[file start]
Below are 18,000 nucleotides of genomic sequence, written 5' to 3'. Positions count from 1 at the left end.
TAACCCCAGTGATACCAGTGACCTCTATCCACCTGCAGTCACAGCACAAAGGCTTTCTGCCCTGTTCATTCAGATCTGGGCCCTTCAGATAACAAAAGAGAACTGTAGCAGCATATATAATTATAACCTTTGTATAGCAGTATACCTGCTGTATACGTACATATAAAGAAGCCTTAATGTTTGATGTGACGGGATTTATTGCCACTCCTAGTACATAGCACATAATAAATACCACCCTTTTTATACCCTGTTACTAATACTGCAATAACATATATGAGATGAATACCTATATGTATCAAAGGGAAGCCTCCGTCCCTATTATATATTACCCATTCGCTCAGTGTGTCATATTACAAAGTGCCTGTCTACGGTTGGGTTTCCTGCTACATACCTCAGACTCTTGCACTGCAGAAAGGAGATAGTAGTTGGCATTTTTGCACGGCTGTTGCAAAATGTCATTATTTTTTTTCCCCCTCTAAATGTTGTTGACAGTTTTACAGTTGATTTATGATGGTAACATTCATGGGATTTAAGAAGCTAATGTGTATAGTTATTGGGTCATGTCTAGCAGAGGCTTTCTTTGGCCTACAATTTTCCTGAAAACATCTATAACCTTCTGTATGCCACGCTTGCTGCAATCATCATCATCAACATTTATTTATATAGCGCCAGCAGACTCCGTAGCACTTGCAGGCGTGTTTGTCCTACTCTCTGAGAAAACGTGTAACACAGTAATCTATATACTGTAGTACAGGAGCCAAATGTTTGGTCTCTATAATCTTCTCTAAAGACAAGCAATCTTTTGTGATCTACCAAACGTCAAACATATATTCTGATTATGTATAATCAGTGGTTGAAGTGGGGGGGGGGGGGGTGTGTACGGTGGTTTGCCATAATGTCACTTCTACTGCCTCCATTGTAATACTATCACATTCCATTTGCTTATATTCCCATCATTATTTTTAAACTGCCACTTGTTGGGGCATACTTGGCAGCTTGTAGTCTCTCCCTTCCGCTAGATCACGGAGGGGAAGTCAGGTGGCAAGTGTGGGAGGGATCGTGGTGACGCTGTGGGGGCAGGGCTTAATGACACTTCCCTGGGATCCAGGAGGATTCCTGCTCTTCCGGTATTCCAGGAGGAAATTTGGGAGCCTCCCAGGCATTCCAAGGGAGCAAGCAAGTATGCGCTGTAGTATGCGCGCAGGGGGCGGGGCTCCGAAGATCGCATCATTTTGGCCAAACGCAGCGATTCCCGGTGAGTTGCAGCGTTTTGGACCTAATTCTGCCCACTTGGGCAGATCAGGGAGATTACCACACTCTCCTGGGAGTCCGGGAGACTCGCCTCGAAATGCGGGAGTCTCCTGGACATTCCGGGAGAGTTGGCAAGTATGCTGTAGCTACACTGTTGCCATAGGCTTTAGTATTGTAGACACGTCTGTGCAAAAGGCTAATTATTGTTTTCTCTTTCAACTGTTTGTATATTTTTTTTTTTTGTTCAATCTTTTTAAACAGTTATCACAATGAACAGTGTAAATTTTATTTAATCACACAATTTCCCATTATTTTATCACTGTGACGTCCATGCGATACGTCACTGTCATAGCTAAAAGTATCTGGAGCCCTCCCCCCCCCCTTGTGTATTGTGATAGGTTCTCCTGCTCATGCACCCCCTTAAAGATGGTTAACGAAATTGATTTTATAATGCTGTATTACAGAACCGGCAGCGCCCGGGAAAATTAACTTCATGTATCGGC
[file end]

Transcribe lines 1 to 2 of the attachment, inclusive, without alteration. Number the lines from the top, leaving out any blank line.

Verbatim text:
Below are 18,000 nucleotides of genomic sequence, written 5' to 3'. Positions count from 1 at the left end.
TAACCCCAGTGATACCAGTGACCTCTATCCACCTGCAGTCACAGCACAAAGGCTTTCTGCCCTGTTCATTCAGATCTGGGCCCTTCAGATAACAAAAGAGAACTGTAGCAGCATATATAATTATAACCTTTGTATAGCAGTATACCTGCTGTATACGTACATATAAAGAAGCCTTAATGTTTGATGTGACGGGATTTATTGCCACTCCTAGTACATAGCACATAATAAATACCACCCTTTTTATACCCTGTTACTAATACTGCAATAACATATATGAGATGAATACCTATATGTATCAAAGGGAAGCCTCCGTCCCTATTATATATTACCCATTCGCTCAGTGTGTCATATTACAAAGTGCCTGTCTACGGTTGGGTTTCCTGCTACATACCTCAGACTCTTGCACTGCAGAAAGGAGATAGTAGTTGGCATTTTTGCACGGCTGTTGCAAAATGTCATTATTTTTTTTCCCCCTCTAAATGTTGTTGACAGTTTTACAGTTGATTTATGATGGTAACATTCATGGGATTTAAGAAGCTAATGTGTATAGTTATTGGGTCATGTCTAGCAGAGGCTTTCTTTGGCCTACAATTTTCCTGAAAACATCTATAACCTTCTGTATGCCACGCTTGCTGCAATCATCATCATCAACATTTATTTATATAGCGCCAGCAGACTCCGTAGCACTTGCAGGCGTGTTTGTCCTACTCTCTGAGAAAACGTGTAACACAGTAATCTATATACTGTAGTACAGGAGCCAAATGTTTGGTCTCTATAATCTTCTCTAAAGACAAGCAATCTTTTGTGATCTACCAAACGTCAAACATATATTCTGATTATGTATAATCAGTGGTTGAAGTGGGGGGGGGGGGGGTGTGTACGGTGGTTTGCCATAATGTCACTTCTACTGCCTCCATTGTAATACTATCACATTCCATTTGCTTATATTCCCATCATTATTTTTAAACTGCCACTTGTTGGGGCATACTTGGCAGCTTGTAGTCTCTCCCTTCCGCTAGATCACGGAGGGGAAGTCAGGTGGCAAGTGTGGGAGGGATCGTGGTGACGCTGTGGGGGCAGGGCTTAATGACACTTCCCTGGGATCCAGGAGGATTCCTGCTCTTCCGGTATTCCAGGAGGAAATTTGGGAGCCTCCCAGGCATTCCAAGGGAGCAAGCAAGTATGCGCTGTAGTATGCGCGCAGGGGGCGGGGCTCCGAAGATCGCATCATTTTGGCCAAACGCAGCGATTCCCGGTGAGTTGCAGCGTTTTGGACCTAATTCTGCCCACTTGGGCAGATCAGGGAGATTACCACACTCTCCTGGGAGTCCGGGAGACTCGCCTCGAAATGCGGGAGTCTCCTGGACATTCCGGGAGAGTTGGCAAGTATGCTGTAGCTACACTGTTGCCATAGGCTTTAGTATTGTAGACACGTCTGTGCAAAAGGCTAATTATTGTTTTCTCTTTCAACTGTTTGTATATTTTTTTTTTTTGTTCAATCTTTTTAAACAGTTATCACAATGAACAGTGTAAATTTTATTTAATCACACAATTTCCCATTATTTTATCACTGTGACGTCCATGCGATACGTCACTGTCATAGCTAAAAGTATCTGGAGCCCTCCCCCCCCCCTTGTGTATTGTGATAGGTTCTCCTGCTCATGCACCCCCTTAAAGATGGTTAACGAAATTGATTTTATAATGCTGTATTACAGAACCGGCAGCGCCCGGGAAAATTAACTTCATGTATCGGC